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  • Jon Taylor

A very brief note on the Condescension of God

Sometimes we meditate upon the love of God, or the holiness of God, or the wonder of the incarnation. Another remarkable aspect of God’s attributes and character linked with all of the above, is the condescension of God. As the psalmist writes “Who is like the Lord our God, who dwells on high, who humbles Himself to behold the things that are in the heavens and the earth? (Psalm 113:5)”

Psalm 8 extols the glory of God in creation. When we behold a tiny fraction of the universe, or seek to understand a minute part of it, we are humbled that God should consider us, let alone send His Son to save us from our sin and reconcile us to Him.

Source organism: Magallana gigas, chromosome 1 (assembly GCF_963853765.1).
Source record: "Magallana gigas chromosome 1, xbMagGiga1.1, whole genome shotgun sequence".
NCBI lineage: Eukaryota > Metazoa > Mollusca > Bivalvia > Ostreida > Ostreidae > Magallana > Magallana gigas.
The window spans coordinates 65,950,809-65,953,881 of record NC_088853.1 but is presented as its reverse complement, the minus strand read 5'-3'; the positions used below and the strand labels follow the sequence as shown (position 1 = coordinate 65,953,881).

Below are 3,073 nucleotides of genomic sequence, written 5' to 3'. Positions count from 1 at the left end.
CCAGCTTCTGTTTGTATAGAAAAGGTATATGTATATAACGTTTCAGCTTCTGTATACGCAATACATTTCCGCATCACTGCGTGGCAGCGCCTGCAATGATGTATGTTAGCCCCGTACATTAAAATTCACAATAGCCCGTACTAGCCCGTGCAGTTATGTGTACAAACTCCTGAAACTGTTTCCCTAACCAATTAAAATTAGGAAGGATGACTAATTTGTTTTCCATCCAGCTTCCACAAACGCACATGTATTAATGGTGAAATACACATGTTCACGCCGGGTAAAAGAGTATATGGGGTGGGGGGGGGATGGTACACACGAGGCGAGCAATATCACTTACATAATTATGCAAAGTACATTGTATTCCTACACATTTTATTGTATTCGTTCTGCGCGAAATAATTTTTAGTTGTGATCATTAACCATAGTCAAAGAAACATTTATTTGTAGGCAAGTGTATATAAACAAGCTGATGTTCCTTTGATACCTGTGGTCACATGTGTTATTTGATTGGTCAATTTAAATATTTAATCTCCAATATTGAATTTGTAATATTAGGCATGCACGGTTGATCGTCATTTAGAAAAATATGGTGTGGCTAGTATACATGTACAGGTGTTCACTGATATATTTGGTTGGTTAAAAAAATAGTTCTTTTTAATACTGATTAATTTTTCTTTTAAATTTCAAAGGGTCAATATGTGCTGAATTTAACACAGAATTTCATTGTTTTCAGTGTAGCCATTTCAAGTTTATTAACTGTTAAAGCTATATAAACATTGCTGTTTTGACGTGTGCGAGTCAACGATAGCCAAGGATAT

Wesley’s hymns continue the same theme with lyrics that jump of the page and penetrate our hearts. “Our God contracted to a span, incomprehensibly made man” and “That Thou My God should die for me?”. The word ‘our’ in that line reminds us that the Creator of the Universe made us for Himself and to abide in fellowship with Him and to glorify Him. That the Son of God should give Himself as a substitutionary atoning sacrifice, is an irremovable reminder of the depth of His love and fills us with gratitude for all eternity.

Even with sincere zeal and devotion, our efforts fall painfully short. Mercifully God helps us to honour and serve Him. To whom much is forgiven they will love much also. John Newton helps us convey our love and adoration of our Lord in that “Weak is the effort of my heart and cold my warmest thought; but when I see that as Thou art, I’ll praise Thee as I ought.”

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